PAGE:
Wednesday, May 23, 2018
Education

Hillsborough teacher fired for letting special-needs student wander away

TAMPA — Family and co-workers and three sympathetic Hillsborough County School Board members could not save the job of special-education teacher Ingrid Peavy.

Voting 4-3 on Tuesday, the School Board upheld superintendent MaryEllen Elia's recommendation to fire Peavy for failing to report that a sixth-grade student, who ran away often, was missing from her class at Pierce Middle School. The child walked about 6 miles home and arrived unharmed.

The incident occurred Oct. 29, 2012 — a week after the drowning at Rodgers Middle School of special-needs student Jennifer Caballero. While some board members argued at Tuesday's termination hearing that firing Peavy, 34, was a knee-jerk reaction to Jennifer's death, others said the tragedy should have placed all staff on high alert.

"Thank goodness nothing happened to this student," said board Chairwoman Carol Kurdell, who supported the firing. "But we'd be having a different conversation if something had."

The hearing brought to light difficult issues in a district still recovering from the deaths of two children in exceptional student education in 2012.

The law requires schools to educate ESE students in the least restrictive environment. The staff at Pierce acknowledged that, in hindsight, they might have moved this child to an alternative school or designed a shorter day for him.

"He was very strong-willed and felt that if he didn't want to be on the school campus, he would simply leave," said Lisa Haglund, who was the ESE specialist at Pierce and now teaches at Martinez Middle School, during her testimony. "He could tolerate approximately two to three hours of schooling, and after that he would fall apart."

Peavy was his fourth-period teacher and offered to keep him for fifth to cut down on transitions, but he seldom attended.

School employees sought to meet his needs through a series of meetings and plans in 2012. A crisis plan was written Oct. 22, which Haglund emailed to the child's teachers on Oct. 23. Peavy acknowledged she read it. The plan said to call Haglund or the student affairs office if the child went missing.

When asked why she didn't do so on Oct. 29, Peavy said she assumed the child was with Haglund or other school officials he spent time with when he didn't want to be in class.

"I thought it was like any other day," Peavy testified. "That's always how it's been, and I didn't think anything different."

In addition to the difficulties of serving special-needs students, the hearing also spotlighted deep divisions on the School Board.

Those who opposed the firing — Susan Valdes, April Griffin and Cindy Stuart — said Elia had not made a strong enough case against Peavy. Any number of employees at Pierce could have found themselves in her shoes, Stuart said. "We're not helping any of these students by firing one teacher," she said.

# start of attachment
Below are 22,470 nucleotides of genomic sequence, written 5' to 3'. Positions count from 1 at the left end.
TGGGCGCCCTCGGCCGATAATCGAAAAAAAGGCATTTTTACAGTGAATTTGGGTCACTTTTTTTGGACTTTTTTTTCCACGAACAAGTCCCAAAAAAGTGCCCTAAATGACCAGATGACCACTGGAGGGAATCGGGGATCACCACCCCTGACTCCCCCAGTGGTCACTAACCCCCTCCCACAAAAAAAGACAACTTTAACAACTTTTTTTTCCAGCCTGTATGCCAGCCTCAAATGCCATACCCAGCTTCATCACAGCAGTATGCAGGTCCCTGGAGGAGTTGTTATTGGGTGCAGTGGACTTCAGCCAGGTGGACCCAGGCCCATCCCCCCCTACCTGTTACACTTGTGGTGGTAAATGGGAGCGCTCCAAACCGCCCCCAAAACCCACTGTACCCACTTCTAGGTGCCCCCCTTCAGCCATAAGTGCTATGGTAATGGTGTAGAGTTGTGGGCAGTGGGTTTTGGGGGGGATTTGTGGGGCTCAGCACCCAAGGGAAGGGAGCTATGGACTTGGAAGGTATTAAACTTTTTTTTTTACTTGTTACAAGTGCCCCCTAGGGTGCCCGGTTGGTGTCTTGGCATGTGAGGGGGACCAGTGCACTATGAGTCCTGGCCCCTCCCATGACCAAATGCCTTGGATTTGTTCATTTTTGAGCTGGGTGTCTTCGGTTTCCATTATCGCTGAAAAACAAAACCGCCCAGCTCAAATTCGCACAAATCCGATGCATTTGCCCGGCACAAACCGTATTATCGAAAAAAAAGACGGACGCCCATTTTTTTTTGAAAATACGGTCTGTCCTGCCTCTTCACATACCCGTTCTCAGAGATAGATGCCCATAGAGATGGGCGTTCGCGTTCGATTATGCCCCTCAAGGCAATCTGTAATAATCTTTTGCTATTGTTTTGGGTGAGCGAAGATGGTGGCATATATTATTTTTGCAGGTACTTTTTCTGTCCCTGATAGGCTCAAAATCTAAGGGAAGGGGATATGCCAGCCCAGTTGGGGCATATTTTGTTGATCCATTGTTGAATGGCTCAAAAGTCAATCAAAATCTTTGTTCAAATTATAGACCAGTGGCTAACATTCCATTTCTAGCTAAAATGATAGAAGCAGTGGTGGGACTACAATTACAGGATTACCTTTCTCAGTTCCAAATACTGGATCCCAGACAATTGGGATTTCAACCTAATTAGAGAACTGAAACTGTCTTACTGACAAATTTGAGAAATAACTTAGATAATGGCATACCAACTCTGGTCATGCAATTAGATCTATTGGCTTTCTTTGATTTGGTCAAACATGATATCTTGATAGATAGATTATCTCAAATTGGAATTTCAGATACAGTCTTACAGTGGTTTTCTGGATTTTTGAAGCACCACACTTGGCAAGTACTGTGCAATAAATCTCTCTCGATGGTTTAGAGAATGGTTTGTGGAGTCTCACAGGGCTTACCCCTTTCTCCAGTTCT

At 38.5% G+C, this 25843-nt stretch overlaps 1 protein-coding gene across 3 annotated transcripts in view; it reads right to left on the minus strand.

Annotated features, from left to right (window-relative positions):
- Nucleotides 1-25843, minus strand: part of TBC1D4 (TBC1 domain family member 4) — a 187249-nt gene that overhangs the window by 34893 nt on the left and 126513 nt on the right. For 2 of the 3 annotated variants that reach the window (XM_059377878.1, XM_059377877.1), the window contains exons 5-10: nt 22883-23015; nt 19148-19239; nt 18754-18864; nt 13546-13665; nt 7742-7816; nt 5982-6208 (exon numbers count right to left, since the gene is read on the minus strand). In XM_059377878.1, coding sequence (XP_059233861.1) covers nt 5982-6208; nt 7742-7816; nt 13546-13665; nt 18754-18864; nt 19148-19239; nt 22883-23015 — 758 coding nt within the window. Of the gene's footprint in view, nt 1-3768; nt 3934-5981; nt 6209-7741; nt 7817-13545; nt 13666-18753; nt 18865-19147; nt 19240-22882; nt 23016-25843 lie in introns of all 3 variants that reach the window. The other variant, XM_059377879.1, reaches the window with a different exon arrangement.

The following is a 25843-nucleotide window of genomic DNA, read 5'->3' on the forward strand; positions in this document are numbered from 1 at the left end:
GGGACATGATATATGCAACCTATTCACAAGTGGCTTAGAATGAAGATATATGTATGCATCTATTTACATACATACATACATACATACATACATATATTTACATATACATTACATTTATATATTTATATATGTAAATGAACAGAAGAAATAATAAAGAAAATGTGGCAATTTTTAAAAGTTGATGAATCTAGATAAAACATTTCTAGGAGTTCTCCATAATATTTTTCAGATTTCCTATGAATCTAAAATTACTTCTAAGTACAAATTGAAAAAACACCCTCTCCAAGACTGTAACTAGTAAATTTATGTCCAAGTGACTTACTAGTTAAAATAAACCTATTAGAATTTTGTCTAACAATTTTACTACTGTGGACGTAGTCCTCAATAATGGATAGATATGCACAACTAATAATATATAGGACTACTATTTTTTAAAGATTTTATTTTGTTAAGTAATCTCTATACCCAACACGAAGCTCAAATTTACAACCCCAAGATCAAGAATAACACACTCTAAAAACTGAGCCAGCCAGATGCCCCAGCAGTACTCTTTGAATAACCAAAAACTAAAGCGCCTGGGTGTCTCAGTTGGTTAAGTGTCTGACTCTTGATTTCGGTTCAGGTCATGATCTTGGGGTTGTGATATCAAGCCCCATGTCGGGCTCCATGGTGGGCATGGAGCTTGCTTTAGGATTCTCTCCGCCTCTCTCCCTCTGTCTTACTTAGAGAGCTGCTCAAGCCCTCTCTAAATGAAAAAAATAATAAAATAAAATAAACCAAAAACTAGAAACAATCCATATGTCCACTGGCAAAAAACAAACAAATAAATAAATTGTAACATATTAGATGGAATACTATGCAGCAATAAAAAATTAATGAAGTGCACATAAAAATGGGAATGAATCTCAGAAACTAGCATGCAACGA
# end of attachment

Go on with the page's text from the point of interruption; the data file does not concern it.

The proceedings were confusing at times, as the board was given instructions by legal staff that differed from what Elia wrote in her letter of termination. The letter alleged Peavy violated the teacher tenure act and included the phrases "persistent violation of or willful refusal to obey laws," and "failure to demonstrate competency" in "instruction, evaluation and management of students."

But school district attorney Tom Gonzalez said the district would rest its case on the fact that Child Protective Investigations, a civilian arm of the Hillsborough County Sheriff's Office, verified inadequate supervision.

Although Pierce staffers said the agency's interviews were brief and superficial, Gonzalez said the finding all but compelled the district to remove Peavy from the classroom.

Griffin tried to argue that in at least one instance, the district has kept a teacher who had a verified finding of abuse or neglect. But the lawyers told her that incident could not be discussed.

Member Doretha Edgecomb, meanwhile, questioned lawyers about the language in Elia's dismissal letter. "There was nothing brought up that she wasn't a competent teacher. There was nothing that her evaluations were not up to par, or about her management of students."

But in the end she voted with Kurdell, Candy Olson and Stacy White to terminate.

Emotional during her testimony, Peavy sobbed during the last hour of the hearing. She has been suspended without pay since April.

Her attorney, Mark Herdman, said, "some other school district will be lucky to have her." Fellow Pierce teacher Aron Zions told reporters, "I don't want another ESE student. If I have the option, I'll refuse."

Stephanie Baxter-Jenkins, executive director of the teachers' union, said she was appalled at the board's vote.

"I honestly don't know how, based on the facts presented and the questions asked, how they drew that conclusion," she said. "It was so wrong on so many levels."

Marlene Sokol can be reached at [email protected] or (813) 226-3356.

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